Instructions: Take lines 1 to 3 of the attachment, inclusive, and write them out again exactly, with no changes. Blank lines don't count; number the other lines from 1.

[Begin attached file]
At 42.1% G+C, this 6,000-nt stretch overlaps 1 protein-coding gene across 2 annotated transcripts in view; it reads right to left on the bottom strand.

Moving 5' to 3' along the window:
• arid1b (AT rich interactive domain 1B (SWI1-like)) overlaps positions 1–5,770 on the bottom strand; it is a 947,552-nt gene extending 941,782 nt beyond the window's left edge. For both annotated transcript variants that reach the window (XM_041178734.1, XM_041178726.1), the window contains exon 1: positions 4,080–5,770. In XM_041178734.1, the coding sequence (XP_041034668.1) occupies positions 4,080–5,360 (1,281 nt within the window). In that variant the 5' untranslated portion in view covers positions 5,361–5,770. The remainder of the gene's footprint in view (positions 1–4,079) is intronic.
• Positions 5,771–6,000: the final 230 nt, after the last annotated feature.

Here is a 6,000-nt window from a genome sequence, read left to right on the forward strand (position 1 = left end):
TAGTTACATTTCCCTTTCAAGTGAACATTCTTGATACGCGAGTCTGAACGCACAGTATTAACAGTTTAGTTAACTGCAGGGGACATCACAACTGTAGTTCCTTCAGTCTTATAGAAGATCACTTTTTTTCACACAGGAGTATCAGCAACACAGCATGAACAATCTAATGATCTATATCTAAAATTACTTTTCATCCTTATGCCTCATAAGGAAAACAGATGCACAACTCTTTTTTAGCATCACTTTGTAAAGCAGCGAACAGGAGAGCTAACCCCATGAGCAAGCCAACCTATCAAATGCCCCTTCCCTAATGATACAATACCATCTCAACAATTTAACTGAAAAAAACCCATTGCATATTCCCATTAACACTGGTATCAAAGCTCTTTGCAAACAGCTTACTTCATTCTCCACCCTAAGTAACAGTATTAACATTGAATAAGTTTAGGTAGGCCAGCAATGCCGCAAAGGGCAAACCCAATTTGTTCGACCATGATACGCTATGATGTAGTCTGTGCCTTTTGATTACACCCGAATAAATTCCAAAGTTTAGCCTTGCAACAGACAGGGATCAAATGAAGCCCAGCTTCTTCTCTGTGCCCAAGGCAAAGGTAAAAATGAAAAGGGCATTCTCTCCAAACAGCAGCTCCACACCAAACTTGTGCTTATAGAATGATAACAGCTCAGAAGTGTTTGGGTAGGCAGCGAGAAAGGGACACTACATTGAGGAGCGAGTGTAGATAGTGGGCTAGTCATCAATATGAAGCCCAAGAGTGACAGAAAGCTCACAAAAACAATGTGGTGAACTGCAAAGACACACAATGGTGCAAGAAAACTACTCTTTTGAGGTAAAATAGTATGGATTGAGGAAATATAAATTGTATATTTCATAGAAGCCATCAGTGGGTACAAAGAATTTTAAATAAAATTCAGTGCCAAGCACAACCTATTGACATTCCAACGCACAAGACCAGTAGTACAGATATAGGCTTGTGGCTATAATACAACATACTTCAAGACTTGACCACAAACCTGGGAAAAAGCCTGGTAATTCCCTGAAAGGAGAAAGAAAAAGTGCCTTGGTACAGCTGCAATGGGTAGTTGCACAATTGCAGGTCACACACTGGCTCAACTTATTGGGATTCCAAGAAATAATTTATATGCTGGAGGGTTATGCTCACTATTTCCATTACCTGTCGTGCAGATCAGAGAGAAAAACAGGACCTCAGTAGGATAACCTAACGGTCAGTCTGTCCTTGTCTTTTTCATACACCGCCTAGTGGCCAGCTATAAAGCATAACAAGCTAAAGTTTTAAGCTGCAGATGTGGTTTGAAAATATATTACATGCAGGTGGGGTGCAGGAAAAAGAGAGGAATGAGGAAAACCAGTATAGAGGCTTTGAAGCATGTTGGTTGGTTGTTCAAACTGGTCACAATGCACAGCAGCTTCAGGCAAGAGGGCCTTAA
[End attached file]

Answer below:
At 42.1% G+C, this 6,000-nt stretch overlaps 1 protein-coding gene across 2 annotated transcripts in view; it reads right to left on the bottom strand.

Moving 5' to 3' along the window:
• arid1b (AT rich interactive domain 1B (SWI1-like)) overlaps positions 1–5,770 on the bottom strand; it is a 947,552-nt gene extending 941,782 nt beyond the window's left edge. For both annotated transcript variants that reach the window (XM_041178734.1, XM_041178726.1), the window contains exon 1: positions 4,080–5,770. In XM_041178734.1, the coding sequence (XP_041034668.1) occupies positions 4,080–5,360 (1,281 nt within the window). In that variant the 5' untranslated portion in view covers positions 5,361–5,770. The remainder of the gene's footprint in view (positions 1–4,079) is intronic.